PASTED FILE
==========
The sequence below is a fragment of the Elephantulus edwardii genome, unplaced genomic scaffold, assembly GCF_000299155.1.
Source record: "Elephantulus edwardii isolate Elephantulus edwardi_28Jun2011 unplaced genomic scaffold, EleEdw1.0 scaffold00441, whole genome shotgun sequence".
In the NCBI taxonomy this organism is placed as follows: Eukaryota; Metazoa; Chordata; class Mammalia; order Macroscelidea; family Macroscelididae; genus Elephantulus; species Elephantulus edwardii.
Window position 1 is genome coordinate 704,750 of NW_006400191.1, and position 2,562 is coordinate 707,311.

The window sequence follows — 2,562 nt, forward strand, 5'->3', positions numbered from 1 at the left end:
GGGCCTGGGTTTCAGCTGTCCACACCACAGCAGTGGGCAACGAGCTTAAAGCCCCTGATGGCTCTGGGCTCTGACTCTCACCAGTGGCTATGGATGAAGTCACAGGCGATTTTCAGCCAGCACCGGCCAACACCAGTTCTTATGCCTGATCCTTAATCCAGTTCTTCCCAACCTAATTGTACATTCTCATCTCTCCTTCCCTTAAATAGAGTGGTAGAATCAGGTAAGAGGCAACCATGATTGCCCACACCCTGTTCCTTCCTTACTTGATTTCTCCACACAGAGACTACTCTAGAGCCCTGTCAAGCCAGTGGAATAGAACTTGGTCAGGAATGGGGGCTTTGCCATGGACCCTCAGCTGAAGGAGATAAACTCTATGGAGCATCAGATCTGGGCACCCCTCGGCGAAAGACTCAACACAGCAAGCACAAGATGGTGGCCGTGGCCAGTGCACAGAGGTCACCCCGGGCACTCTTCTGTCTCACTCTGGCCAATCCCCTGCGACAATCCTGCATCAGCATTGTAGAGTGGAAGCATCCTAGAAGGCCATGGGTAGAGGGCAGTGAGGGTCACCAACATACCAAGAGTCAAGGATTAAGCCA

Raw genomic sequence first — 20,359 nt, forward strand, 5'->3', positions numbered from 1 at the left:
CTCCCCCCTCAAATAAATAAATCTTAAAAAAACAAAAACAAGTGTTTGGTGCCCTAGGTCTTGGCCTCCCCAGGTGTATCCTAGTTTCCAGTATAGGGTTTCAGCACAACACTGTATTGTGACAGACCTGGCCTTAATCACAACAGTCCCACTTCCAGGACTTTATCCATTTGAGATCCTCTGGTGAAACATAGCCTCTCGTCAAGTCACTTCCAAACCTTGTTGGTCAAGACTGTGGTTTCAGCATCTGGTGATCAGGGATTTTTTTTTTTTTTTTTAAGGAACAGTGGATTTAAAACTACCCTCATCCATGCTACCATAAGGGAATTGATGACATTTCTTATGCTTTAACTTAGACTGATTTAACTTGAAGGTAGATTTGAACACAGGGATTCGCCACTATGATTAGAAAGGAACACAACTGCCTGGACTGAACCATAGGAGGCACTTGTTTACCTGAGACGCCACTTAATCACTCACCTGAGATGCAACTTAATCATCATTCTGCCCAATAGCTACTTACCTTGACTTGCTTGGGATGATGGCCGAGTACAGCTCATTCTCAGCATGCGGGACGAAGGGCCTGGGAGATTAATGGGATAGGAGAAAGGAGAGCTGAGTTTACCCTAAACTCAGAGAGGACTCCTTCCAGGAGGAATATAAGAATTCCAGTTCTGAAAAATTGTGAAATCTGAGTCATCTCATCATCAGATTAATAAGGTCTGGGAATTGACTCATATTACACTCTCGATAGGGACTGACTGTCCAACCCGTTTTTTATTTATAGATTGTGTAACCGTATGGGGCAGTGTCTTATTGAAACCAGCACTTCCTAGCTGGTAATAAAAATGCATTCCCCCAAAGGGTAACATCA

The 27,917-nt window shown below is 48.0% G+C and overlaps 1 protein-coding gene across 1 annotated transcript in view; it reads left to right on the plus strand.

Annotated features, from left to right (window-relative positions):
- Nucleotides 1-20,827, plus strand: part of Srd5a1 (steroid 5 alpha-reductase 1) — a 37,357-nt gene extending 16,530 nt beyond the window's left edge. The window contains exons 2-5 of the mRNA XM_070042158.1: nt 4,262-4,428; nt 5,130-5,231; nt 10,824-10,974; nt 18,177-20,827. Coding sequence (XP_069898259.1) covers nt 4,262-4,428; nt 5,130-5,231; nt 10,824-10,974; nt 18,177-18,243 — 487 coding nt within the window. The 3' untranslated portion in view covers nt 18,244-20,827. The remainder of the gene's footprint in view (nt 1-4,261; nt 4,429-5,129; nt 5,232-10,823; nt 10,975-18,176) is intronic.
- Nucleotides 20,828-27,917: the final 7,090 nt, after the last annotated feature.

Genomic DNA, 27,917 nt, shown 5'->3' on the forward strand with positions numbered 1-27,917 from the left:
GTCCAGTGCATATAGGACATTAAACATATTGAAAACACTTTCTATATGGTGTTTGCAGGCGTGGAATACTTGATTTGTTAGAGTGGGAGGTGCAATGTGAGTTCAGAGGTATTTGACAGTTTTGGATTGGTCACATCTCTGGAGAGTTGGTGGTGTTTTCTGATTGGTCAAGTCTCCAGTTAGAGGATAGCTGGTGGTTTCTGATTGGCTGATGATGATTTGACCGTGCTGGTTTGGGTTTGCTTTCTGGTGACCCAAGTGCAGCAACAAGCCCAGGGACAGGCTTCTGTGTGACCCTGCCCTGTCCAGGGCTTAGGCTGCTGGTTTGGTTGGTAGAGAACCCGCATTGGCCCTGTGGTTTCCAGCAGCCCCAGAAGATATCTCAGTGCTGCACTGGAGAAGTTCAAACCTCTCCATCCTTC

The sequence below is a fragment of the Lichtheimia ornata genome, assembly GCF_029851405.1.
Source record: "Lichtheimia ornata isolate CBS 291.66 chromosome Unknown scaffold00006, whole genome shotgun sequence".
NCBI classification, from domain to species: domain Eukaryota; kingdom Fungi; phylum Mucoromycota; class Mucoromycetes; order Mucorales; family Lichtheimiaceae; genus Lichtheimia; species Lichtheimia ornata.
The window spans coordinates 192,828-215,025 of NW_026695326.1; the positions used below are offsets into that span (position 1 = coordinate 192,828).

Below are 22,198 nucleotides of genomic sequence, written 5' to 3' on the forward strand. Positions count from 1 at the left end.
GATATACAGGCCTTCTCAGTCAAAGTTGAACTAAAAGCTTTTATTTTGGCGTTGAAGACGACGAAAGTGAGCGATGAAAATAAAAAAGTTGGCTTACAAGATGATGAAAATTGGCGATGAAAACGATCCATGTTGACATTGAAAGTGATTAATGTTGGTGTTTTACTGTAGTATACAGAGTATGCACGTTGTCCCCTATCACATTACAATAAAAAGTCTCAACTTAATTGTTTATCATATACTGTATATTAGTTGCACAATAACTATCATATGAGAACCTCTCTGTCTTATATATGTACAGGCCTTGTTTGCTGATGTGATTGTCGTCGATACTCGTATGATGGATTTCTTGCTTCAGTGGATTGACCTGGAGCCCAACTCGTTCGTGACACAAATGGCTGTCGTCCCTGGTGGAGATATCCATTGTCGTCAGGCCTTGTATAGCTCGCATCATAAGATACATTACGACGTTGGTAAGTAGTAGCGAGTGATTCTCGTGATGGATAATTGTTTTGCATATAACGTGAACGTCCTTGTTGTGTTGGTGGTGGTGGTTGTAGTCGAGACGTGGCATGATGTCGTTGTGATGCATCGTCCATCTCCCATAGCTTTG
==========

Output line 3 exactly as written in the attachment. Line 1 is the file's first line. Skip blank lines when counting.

In the NCBI taxonomy this organism is placed as follows: Eukaryota; Metazoa; Chordata; class Mammalia; order Macroscelidea; family Macroscelididae; genus Elephantulus; species Elephantulus edwardii.